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Long story short, I have an assassin robot that needs a backpack refrigerator unit to regulate its internal temperature, as well as the temperature of all the various systems attached to it - whatever its power source is, it runs hot. This robot is designed to kill people in pitch-black environments, and therefore uses echolocation as its means of direction-finding rather than sight/light emission. It can also see, meaning that if you turn on a light, it'll get you.

Normally, this robot is very, very quiet - if you were in a pitch-black room, it could sneak up to within feet of you without you noticing, since the sound waves it sends out to echolocate are past the bounds of human hearing. Moreover, it's very good at moving in ways that don't produce very noticeable air currents.

However, this robot can be detected and avoided in a pitch-black environment by one very specific mechanism which the designer either did not foresee or felt was an unavoidable one: the coils on its refrigerator unit are so hot that, when an airborne dust/lint particle drifts into them, it burns up with a small but noticeable snap-crackle noise - think this, but more sporadic. When in a dark environment without any light sources, this is the only way to determine where it is - listening to the little trail of snap-crackle noises as it moves.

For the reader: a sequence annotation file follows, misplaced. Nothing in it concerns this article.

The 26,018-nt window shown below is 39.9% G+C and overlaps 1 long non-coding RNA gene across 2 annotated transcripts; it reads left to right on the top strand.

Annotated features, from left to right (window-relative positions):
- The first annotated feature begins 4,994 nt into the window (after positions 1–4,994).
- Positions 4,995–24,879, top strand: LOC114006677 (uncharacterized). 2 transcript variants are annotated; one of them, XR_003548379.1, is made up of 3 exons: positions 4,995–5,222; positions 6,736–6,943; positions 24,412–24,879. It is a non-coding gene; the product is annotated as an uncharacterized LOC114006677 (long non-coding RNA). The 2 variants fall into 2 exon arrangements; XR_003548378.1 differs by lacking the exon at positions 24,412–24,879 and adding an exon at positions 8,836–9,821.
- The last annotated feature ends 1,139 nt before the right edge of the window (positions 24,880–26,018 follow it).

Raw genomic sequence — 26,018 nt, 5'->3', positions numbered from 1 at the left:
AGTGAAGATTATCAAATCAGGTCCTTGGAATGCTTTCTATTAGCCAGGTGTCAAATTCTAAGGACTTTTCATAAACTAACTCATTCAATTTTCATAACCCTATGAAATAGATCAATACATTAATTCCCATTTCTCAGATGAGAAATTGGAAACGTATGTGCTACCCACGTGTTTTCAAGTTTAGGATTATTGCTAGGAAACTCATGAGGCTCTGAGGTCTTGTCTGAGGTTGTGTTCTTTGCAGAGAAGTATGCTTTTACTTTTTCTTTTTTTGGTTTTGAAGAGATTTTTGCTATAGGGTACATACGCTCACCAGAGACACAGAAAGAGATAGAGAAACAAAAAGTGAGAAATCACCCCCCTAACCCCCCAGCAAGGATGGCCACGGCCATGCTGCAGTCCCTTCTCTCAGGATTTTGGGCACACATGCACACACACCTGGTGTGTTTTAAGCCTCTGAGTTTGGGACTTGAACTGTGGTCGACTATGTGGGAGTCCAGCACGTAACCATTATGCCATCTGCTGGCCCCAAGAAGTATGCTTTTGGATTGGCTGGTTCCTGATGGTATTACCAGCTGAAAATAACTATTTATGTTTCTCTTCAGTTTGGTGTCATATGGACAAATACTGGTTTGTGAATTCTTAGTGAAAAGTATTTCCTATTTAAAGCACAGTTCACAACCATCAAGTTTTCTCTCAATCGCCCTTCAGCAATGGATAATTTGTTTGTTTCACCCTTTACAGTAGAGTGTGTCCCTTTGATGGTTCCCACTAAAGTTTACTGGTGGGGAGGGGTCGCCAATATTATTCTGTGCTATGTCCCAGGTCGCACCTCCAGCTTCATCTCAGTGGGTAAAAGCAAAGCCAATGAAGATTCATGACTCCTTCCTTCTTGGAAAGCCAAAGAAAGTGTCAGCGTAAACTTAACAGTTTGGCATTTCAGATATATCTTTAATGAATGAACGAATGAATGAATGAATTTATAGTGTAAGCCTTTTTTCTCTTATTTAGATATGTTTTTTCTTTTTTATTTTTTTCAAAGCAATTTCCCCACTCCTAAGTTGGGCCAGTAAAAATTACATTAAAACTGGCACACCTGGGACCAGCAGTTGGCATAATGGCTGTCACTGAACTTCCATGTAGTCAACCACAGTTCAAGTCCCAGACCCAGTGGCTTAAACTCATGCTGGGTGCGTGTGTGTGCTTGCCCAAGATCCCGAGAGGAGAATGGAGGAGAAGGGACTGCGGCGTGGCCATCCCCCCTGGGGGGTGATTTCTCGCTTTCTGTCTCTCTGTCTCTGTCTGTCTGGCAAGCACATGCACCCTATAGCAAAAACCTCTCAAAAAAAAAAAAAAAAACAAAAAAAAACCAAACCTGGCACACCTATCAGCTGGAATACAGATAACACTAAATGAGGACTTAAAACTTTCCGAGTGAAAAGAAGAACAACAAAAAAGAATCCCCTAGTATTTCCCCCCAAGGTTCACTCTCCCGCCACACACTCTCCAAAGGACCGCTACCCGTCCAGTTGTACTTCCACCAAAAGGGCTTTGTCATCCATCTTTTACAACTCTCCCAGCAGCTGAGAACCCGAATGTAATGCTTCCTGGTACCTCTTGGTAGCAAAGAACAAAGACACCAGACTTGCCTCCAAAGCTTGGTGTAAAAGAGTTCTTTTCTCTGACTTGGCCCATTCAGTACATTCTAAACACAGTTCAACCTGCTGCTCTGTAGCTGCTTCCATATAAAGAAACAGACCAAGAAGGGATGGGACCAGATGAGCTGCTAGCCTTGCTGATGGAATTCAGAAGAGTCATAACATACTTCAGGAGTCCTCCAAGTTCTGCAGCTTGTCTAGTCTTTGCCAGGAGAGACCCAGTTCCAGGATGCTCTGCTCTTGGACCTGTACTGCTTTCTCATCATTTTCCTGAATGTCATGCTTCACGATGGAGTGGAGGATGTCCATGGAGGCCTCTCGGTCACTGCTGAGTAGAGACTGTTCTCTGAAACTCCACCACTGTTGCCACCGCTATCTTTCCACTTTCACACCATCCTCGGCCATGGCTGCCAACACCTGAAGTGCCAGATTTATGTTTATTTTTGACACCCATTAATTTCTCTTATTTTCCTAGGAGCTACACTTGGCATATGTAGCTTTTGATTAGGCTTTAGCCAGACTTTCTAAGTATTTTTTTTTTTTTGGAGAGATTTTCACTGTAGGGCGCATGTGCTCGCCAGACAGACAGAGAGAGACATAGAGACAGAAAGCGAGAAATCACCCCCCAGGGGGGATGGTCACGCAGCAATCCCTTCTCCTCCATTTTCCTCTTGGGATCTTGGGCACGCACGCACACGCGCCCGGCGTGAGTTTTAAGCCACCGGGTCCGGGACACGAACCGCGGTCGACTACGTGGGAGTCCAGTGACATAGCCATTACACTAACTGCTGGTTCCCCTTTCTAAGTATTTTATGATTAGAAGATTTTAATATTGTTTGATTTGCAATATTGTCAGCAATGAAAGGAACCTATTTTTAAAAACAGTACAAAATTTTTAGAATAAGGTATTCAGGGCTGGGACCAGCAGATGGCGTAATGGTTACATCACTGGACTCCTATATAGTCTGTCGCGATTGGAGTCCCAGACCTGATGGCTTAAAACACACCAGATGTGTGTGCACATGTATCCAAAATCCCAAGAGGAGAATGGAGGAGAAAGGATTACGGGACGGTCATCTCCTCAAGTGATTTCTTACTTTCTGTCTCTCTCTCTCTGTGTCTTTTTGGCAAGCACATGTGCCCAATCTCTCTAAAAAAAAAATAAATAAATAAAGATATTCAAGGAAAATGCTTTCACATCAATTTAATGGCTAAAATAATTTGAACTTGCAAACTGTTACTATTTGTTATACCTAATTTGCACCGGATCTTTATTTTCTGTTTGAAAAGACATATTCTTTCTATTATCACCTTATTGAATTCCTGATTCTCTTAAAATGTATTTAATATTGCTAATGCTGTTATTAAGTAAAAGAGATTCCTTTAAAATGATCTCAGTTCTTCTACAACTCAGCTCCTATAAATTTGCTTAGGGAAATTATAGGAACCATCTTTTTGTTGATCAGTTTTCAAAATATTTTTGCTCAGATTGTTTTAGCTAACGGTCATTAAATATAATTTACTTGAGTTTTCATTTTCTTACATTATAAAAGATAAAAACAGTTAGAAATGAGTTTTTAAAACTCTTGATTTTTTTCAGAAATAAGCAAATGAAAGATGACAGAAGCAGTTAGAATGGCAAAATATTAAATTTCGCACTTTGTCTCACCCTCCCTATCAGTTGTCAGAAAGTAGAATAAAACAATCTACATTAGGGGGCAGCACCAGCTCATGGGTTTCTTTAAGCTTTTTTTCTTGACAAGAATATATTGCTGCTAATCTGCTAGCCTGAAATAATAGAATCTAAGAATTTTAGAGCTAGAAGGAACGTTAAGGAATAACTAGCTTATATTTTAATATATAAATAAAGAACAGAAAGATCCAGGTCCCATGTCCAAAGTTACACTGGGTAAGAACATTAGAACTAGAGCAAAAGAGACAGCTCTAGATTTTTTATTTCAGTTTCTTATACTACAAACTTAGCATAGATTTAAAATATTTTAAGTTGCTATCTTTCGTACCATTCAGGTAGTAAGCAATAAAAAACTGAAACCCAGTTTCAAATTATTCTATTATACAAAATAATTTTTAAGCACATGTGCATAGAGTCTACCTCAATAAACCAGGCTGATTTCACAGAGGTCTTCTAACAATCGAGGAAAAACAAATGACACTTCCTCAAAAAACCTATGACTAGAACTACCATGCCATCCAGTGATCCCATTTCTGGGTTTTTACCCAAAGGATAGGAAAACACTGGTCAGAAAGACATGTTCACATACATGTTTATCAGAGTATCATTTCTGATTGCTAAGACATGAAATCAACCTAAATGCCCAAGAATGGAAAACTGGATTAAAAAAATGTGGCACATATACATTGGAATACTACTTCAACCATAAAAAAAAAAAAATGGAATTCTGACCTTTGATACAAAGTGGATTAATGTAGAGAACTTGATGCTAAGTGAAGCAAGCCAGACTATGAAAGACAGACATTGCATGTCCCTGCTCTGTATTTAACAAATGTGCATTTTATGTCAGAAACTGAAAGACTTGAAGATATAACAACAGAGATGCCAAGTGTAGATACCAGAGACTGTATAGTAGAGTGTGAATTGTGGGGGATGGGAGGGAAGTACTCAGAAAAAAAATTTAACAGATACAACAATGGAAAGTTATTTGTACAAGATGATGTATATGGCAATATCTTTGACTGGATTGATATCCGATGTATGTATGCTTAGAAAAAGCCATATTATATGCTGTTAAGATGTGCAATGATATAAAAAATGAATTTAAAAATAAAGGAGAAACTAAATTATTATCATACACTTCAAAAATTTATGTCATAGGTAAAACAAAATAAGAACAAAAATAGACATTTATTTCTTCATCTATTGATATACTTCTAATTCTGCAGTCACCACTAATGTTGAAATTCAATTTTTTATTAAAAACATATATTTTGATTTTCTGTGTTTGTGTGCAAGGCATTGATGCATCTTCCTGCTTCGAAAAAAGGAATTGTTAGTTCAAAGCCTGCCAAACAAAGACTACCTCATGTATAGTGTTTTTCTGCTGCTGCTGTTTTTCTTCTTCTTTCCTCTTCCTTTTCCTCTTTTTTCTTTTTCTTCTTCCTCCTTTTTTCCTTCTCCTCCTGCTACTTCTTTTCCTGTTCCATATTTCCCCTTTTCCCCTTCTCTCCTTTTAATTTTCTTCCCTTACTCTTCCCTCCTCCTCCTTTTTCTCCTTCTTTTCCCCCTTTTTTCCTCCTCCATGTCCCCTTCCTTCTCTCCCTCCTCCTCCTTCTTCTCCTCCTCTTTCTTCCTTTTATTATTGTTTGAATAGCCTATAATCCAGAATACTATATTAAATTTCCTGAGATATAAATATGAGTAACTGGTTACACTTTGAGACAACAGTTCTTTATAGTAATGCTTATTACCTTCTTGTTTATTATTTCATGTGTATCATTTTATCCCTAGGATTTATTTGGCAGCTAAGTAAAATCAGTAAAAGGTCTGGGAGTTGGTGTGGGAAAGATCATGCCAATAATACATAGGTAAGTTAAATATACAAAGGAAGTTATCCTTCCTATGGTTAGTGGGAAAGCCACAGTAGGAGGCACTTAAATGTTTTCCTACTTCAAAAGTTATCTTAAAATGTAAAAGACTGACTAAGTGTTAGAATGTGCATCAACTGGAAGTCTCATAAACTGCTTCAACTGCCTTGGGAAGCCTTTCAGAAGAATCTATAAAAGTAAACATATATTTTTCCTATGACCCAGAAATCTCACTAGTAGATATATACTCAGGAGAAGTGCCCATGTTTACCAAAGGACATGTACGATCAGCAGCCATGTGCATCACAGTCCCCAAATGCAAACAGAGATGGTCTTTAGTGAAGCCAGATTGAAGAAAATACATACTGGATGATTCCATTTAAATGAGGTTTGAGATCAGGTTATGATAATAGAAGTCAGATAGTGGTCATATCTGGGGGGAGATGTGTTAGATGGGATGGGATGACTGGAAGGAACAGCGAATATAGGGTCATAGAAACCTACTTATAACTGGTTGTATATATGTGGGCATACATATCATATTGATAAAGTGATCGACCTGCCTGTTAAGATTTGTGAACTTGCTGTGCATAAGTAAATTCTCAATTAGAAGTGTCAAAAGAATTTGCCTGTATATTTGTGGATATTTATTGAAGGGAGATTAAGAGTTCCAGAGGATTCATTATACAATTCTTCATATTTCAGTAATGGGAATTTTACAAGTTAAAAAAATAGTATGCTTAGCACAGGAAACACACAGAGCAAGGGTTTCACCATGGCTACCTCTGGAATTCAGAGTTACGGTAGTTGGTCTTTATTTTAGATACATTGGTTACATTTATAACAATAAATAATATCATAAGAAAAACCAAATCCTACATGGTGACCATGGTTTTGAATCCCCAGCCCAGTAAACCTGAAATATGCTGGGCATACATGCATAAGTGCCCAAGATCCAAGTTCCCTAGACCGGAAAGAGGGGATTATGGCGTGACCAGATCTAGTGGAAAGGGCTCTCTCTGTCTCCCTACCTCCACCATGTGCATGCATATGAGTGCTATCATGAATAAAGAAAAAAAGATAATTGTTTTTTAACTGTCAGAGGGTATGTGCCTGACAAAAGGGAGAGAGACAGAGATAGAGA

How hot would this robot's refrigerator coils need to be in order to burn dust particles up like this?

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    $\begingroup$ my guess: hot enough to very visibly glow. $\endgroup$ Commented Jan 15, 2022 at 0:59
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    $\begingroup$ Fahrenheit 451. 233 °C. I wouldn't have thought that one day this would become a reference so obscure that somebody who wants to write science-fiction would not know about it. $\endgroup$
    – AlexP
    Commented Jan 15, 2022 at 1:03
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    $\begingroup$ Other thing is if its that hot, you would start noticing a burning smell when when dust contacted it. $\endgroup$ Commented Jan 15, 2022 at 2:06
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    $\begingroup$ If I'm reading en.wikipedia.org/wiki/Attenuation#Attenuation_coefficient correctly, the attenuation factor for a 100 kHz ultrasound signal in air at 10 meters is 164 dB. That is a reduction by 10 ^ -16.4 (0.00000000000000003) of signal strength going outbound to a target at 10 meters and then the same reduction again for the reflected echo. I think the assassin robot is going to need a guide dog to actually find its targets. $\endgroup$ Commented Jan 15, 2022 at 2:28
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    $\begingroup$ As for noise, a butane flame from an ordinary cigarette lighter reaches ~3500 F, well above the temperature at which a solid (e.g. an assassin robot) will glow visibly. Buy a lighter and sprinkle some dust/lint on it and see if you hear anything. My guess is that there will be no audible sound even at that temperature. $\endgroup$ Commented Jan 15, 2022 at 2:48

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Instead of dust, it is water.

I thought of this idea when I was out grilling just now. It is spitting rain out. When a raindrop hits the hot grill cover it makes a pop and fizz just as you describe. The grill was 350F.